Python 3 float precision and 8.5 - 8.4

Many programmers are surprised to learn that modern programming languages like Python still "calculate in wrong way":

8.5 - 8.4 = 0.099999999999999964

Actually the calculation itself is correct with correct value. The problem is representation and storage of 0.1 as a binary number. So the idea is: we can store 0.1 as 32 bits binary number with exact precision of 0.099999999999999964. This representation is fine enough for most cases but if you want to have a better representation and exact values then you can check following examples:

So about Python floating arithmetics we can conclude:

  • if you want better precision use Decimal or Numpy (slower than classic calculation - numpy is faster than decimal)
  • if you want to use classic way then you can format or round the final result

Pure float number in Python

This is the classic calculation of float numbers in Python. Which can lead to unexpected results like 0.09999999999999964. In order to overcome this problem you can round or use formatting of the final result. In case that you want a better precision then you can use libraries like numpy or Decimal(listed below):

print(8.5 - 8.4)

result

0.09999999999999964

Format float number in Python

Formating of float numbers allow precision which can solve the problem of the wrong calculation:

print('{}'.format(8.5 - 8.4))
print('{:.2f}'.format(0.1))
print('{}'.format(0.1))

result

0.09999999999999964
0.10
0.1  

Round float number in Python

Another way to workaorund the wrong value for 8.5 - 8.4 is by rounding. Rounding is useful and often used in financial systems. Where the floating point precision can be up to 7 or even 12th digit after the decimal point.

print(round(8.5 - 8.4, 2))
print(round(8.5 - 8.4, 20))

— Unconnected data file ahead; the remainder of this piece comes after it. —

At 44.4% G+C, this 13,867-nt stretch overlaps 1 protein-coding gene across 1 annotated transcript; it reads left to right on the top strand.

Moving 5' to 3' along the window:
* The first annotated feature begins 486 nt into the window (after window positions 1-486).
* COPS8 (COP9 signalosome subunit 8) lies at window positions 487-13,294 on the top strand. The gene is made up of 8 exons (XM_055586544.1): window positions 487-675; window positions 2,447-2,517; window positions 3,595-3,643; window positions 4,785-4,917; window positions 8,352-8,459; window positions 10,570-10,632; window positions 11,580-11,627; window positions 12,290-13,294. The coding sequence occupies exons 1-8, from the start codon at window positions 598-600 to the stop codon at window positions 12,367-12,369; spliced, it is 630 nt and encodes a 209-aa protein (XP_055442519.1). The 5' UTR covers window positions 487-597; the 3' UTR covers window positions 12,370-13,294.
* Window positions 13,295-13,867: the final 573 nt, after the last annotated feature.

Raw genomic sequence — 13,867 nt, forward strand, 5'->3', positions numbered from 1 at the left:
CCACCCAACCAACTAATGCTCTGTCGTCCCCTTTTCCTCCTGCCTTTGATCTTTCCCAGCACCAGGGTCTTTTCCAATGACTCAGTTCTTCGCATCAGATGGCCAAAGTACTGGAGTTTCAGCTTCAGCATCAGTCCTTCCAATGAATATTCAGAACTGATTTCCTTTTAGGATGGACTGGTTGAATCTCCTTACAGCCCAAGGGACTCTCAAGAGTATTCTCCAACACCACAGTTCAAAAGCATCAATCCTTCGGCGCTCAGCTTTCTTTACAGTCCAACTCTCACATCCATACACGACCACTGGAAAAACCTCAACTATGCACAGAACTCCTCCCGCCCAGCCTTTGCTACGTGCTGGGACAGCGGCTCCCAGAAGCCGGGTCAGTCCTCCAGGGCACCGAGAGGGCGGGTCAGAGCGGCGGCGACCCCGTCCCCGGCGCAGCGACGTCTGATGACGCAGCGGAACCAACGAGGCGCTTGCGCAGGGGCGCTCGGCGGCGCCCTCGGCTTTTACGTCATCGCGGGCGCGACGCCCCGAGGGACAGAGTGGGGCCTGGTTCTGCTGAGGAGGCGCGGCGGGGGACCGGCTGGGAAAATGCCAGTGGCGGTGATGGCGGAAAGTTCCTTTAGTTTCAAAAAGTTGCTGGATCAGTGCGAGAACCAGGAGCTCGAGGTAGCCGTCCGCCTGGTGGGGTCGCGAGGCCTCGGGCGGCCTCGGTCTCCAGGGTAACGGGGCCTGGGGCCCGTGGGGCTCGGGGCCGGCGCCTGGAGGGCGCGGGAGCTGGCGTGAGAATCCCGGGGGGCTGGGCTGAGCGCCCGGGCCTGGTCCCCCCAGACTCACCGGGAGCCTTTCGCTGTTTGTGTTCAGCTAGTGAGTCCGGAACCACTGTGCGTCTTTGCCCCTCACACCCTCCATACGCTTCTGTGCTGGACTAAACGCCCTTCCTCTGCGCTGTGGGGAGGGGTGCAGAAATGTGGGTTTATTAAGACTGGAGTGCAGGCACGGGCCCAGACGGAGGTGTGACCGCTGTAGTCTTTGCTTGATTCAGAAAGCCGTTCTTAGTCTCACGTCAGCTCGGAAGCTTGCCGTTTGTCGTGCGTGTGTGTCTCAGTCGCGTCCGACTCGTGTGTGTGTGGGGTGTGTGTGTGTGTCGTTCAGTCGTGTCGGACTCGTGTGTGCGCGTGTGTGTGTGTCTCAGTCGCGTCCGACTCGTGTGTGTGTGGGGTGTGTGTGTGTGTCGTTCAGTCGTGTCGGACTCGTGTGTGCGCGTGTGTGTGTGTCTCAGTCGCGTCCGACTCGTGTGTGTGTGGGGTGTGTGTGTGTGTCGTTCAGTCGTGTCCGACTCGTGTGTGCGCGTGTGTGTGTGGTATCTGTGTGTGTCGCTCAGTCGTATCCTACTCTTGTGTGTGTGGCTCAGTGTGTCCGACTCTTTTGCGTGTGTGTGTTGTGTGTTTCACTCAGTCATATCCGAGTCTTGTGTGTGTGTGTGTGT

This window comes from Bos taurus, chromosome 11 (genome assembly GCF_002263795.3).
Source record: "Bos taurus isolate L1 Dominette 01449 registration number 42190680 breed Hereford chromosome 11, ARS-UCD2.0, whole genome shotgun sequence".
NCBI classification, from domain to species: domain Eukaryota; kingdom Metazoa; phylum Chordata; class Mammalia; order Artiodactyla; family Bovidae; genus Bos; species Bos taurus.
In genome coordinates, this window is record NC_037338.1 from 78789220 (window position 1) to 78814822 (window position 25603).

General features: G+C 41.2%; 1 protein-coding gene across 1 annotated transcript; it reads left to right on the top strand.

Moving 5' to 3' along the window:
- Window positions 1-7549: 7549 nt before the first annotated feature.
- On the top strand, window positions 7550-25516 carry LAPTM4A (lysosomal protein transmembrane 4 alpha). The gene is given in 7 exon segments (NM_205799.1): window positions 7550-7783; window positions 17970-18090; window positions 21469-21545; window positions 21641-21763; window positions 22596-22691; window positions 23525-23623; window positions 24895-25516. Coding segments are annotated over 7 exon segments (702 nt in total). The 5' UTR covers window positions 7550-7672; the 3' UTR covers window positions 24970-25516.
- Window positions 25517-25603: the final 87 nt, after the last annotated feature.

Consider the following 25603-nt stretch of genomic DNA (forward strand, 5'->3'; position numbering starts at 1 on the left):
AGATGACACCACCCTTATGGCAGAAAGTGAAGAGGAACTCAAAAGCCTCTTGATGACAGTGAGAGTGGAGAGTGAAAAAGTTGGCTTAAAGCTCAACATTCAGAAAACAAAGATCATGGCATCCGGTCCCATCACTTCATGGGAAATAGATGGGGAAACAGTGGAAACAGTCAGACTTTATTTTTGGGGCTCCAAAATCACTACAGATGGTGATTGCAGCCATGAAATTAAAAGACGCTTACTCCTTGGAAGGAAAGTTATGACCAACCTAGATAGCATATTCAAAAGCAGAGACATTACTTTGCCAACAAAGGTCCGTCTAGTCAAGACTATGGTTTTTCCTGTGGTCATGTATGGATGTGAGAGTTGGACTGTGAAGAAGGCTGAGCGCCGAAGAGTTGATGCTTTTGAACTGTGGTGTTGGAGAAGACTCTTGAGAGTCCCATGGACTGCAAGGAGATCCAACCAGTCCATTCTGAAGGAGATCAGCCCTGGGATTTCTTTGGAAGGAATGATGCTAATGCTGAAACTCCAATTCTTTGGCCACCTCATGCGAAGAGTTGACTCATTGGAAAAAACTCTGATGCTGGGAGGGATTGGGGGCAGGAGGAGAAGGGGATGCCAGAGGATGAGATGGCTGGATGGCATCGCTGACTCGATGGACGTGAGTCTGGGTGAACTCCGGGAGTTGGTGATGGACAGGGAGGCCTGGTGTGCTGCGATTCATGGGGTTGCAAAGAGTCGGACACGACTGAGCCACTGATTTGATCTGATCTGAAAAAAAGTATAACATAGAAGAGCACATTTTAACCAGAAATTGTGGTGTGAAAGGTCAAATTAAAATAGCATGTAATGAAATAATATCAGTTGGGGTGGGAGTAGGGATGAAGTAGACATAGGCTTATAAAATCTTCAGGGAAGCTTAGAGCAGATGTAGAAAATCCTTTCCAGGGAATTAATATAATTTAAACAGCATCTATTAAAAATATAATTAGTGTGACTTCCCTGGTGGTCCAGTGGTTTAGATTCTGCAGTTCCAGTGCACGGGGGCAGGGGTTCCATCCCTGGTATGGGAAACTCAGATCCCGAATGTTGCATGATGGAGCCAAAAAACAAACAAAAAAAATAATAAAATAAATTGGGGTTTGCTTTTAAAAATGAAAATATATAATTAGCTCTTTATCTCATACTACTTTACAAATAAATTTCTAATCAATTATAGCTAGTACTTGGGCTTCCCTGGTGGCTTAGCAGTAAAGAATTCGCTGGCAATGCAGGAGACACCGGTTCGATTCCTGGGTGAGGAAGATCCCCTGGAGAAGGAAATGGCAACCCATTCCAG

result

0.1
0.09999999999999964

Decimal and float number in Python

In Python Decimal will help you to get better precision working with floats at the price of slower performance:

from decimal import *
getcontext().prec = 28
print(Decimal('8.5') - Decimal('8.4'))

result

0.1

Performance profiling shows that Decimal is much slower in comparison to simple float subtraction:

  • 8.5 - 8.4 - 0.243 seconds
  • Decimal('8.5') - Decimal('8.4') - 6.058 seconds ( 8.741 seconds if you execute getcontext().prec = 28 in the for loop)
import cProfile
from decimal import *

def before():
    for i in range(1, 10000000):
        8.5 - 8.4


def after():
    getcontext().prec = 28
    for i in range(1, 10000000):
        Decimal('8.5') - Decimal('8.4')


cProfile.run('before()')
cProfile.run('after()')

This is the full output of profiling:

         4 function calls in 0.244 seconds

   Ordered by: standard name

   ncalls  tottime  percall  cumtime  percall filename:lineno(function)
        1    0.000    0.000    0.244    0.244 <string>:1(<module>)
        1    0.244    0.244    0.244    0.244 ProfilingSimple.py:4(before)
        1    0.000    0.000    0.244    0.244 {built-in method builtins.exec}
        1    0.000    0.000    0.000    0.000 {method 'disable' of '_lsprof.Profiler' objects}


         5 function calls in 6.058 seconds

   Ordered by: standard name

   ncalls  tottime  percall  cumtime  percall filename:lineno(function)
        1    0.000    0.000    6.058    6.058 <string>:1(<module>)
        1    6.058    6.058    6.058    6.058 ProfilingSimple.py:9(after)
        1    0.000    0.000    6.058    6.058 {built-in method builtins.exec}
        1    0.000    0.000    0.000    0.000 {built-in method decimal.getcontext}
        1    0.000    0.000    0.000    0.000 {method 'disable' of '_lsprof.Profiler' objects}

Numpy and float number in Python

Very popular library like numpy can help in this situation. You will need to install numpy to your python installation or environment (if you don't have it already) by pip:

python -m pip install --user numpy scipy matplotlib ipython jupyter pandas sympy nose

and use it like:

import numpy as np
print(np.float32(8.5 - 8.4))

result

0.1

From performance point of view you can see the using numpy can be much slower in comparison to classic float. For 10,000,000 times the times are:

  • 8.5 - 8.4 - 0.228 seconds
  • np.float32(8.5 - 8.4) - 3.524 seconds

So a better precision come at the price of performance:

import cProfile
import numpy as np

def before():
    for i in range(1, 10000000):
        8.5 - 8.4


def after():
    for i in range (1, 10000000):
        np.float32(8.5 - 8.4)

cProfile.run('before()')
cProfile.run('after()')
4 function calls in 0.228 seconds
1    0.228    0.228    0.228    0.228 ProfilingIsolation.py:7(before)

4 function calls in 3.524 seconds
1    3.524    3.524    3.524    3.524 ProfilingIsolation.py:12(after)

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